therefore weight of model = (0.5/324)^3 x 10,100tons = 37.1g

Jimmy Anders| PUZZLE MASTER | Profile February 27th, 2010 - 11:49 amI almost fell for living in the US and got confused by those metric tons.

If the height is scaled down to 1/648 size, then so must be the width, and length.

The tower occupies some percentage of a box around it with equal height, length and width, so say:

V = k * l * w * h

where k is some constant of proportionality. The model will occupy the same percentage of space in a box around it, so:

V(model) = k * (1/648)l * (1/648)w * (1/648)h

So V(model) = [(1/648)^3] * V.

Since it is made out of the same things, the average density of the model will be the same as the original, so:

m / V = m(model) / V(model).

This proportion implies m(model) = [(1/648)^3] * m.

Expressed in grams, the mass of the Eiffel tower is:

10,100 tons * 1000 kg/ton * 1000 g/kg = 1.01 * 10^10 g

So, m(model) = [(1/648)^3] * 1.01 * 10^10 g,

= 37.12 g.

brianu| Profile February 28th, 2010 - 12:48 pm.5 meters is .154% of the original. So .154% of 10.1 tons is .0155 tons or 31.173 pounds.

brianu| Profile February 28th, 2010 - 1:13 pmCorrection, the weight is 10,000 tons. (you need a comma instead of a period)Going with 10,100 tons the weight would be, 15.58 tons.

Which seems huge, so I might be missing something.

brianu| Profile February 28th, 2010 - 6:23 pmOk, I’m back. Heres what I’m thinking:

A 1% scale model of a 1 cubic meter is a cubic centimeter. But simply taking 1% of a cubic meter is actually 10000 cubic centimeters. So to get a scale representation of the original cube, which would be 1 centimeter (1% of the height)you need to take 1% of 1% of 1% of the original cube.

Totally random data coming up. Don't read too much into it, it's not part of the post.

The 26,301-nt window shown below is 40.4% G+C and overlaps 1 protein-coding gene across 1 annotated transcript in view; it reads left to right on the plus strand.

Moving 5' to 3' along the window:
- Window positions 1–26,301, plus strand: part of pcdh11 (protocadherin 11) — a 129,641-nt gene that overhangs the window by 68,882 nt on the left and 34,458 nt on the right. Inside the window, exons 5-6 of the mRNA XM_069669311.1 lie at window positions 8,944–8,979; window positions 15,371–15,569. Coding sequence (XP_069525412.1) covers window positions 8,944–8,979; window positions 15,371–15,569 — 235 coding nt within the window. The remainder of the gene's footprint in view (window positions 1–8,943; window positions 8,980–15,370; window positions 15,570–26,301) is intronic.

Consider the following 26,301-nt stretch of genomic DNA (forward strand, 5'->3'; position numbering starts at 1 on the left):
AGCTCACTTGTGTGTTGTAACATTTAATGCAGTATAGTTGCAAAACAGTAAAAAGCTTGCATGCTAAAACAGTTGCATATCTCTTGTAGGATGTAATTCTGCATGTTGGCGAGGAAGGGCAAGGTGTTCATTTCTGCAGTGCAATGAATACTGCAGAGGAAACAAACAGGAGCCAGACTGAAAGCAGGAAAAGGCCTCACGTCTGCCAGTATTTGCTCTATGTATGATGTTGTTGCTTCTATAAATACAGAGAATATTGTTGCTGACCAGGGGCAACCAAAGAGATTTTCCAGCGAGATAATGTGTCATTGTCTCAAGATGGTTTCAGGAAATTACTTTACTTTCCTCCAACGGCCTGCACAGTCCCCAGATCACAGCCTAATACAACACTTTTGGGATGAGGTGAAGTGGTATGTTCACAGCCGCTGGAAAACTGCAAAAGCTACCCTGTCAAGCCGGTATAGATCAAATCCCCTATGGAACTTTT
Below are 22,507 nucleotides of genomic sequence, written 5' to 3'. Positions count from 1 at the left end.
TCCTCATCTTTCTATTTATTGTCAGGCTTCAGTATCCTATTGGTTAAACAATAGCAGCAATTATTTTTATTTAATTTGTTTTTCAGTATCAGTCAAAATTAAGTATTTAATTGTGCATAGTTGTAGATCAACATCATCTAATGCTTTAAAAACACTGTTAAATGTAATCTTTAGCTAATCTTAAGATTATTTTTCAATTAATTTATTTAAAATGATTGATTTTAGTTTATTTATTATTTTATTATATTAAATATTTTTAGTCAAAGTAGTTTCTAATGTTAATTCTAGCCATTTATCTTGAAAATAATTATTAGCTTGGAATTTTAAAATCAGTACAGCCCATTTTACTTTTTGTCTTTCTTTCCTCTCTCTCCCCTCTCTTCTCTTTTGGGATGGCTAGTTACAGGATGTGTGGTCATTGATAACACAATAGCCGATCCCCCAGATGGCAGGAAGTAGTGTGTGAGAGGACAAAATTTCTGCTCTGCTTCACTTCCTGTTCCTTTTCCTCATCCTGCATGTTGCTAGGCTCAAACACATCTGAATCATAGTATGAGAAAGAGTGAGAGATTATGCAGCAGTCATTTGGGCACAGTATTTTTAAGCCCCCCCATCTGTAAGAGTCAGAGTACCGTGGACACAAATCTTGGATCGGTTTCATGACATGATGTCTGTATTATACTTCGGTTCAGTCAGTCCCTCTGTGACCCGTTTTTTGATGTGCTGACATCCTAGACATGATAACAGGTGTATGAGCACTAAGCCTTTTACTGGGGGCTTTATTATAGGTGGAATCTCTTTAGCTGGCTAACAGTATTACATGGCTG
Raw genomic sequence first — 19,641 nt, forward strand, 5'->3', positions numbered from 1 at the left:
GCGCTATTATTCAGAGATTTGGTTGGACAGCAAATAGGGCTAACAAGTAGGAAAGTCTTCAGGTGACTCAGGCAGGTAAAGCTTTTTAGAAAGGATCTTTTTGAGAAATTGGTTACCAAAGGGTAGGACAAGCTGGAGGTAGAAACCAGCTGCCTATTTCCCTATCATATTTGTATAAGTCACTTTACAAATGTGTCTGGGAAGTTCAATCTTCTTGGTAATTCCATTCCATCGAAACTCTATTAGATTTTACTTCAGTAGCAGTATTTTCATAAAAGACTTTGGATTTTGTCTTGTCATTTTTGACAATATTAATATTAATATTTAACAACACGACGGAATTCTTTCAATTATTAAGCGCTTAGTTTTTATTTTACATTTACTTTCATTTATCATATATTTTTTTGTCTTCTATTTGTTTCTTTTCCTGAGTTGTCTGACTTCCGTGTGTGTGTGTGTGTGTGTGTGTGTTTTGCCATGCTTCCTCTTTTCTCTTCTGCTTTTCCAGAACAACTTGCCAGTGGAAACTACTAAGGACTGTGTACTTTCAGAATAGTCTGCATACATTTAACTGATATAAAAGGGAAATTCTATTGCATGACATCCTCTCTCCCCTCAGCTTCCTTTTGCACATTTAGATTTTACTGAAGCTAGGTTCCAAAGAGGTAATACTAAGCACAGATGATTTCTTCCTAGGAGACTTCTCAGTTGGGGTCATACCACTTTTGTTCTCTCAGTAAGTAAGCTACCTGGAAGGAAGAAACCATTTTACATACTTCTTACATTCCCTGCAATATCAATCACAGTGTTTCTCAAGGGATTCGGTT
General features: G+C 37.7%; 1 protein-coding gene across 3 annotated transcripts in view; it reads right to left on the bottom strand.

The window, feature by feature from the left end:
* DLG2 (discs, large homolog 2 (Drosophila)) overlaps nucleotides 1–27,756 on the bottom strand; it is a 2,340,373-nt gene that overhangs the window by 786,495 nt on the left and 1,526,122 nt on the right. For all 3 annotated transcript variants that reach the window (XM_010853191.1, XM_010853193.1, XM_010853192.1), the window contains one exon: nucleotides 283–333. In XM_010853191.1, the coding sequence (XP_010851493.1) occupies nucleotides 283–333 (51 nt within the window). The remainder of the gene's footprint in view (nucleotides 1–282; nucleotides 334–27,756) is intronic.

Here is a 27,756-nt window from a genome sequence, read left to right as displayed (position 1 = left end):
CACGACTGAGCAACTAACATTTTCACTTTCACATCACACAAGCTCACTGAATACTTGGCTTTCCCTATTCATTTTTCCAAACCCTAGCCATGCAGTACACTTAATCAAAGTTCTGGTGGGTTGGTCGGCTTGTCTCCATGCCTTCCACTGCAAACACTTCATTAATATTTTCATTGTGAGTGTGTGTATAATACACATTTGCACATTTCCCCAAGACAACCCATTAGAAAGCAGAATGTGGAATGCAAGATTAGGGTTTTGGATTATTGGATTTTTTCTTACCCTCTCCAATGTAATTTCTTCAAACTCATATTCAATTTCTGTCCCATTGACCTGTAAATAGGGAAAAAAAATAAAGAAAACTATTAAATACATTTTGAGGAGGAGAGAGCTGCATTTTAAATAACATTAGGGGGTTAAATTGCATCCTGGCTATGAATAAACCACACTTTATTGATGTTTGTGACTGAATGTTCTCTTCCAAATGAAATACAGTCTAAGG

So, .5 meters is 0.154% of 324 meters. Which means you need to take .154% of .154% of .154% of the original to get an accurate scale model (at .154%)

.154%^3 of 10100 tons is .000037 tons or 0.0742 pounds. Which seems very light, but taking into account that the structure is basically a skeleton using the least amount of material as possible, it then seems feasible.

bilbao| Profile March 1st, 2010 - 1:38 amHi Hendy, take this puzzle as a ‘thought experiment’. Although I was not clear about this, please assume you take the original tower and you magically scale it down until it is 0.5 m high. What would be its weight?

Roel| Profile March 1st, 2010 - 4:50 amTo go from 324m height to 0.5m, you would need to divide by 648. So 10100 tons becomes 15586kg. But that would just make the tower smaller in one dimension. Then you need to divide it 2 times again by 648 to make it smaller in the other two dimensions. So, the small tower would weight approx. 37,12g.

Take a cube for example of 1x1x1m of water. It would weight 1000kg. A cube of 0,1×0,1×0,1m of water would weight only 1 kg. So you would need to divide each dimension of the three by 10. So the total weight would be divided by 10x10x10 = 1000.

brianu| Profile March 1st, 2010 - 3:25 pmAlright fourth time is a charm. Assuming the weight is in metric tons (tonnes) then it is still 0.000037 tons or tonnes, but if it is US tons (and why would France report in US conversions?) then it is about 0.074 pounds or 0.0335 Kg, if it is in tonnes then it is 0.081 pounds or 0.037 Kg.

bilbao| Profile March 2nd, 2010 - 1:39 amThanks for understanding beyond my english…:-)

Correct answer is 37.12g, as explained in above comments

Hex| PUZZLE MASTER | Profile March 2nd, 2010 - 2:43 amBilbao strikes again this time with scaled models (fluid mechanics)

michaelc| Profile March 2nd, 2010 - 12:47 pmOoops! I totally goofed on this one!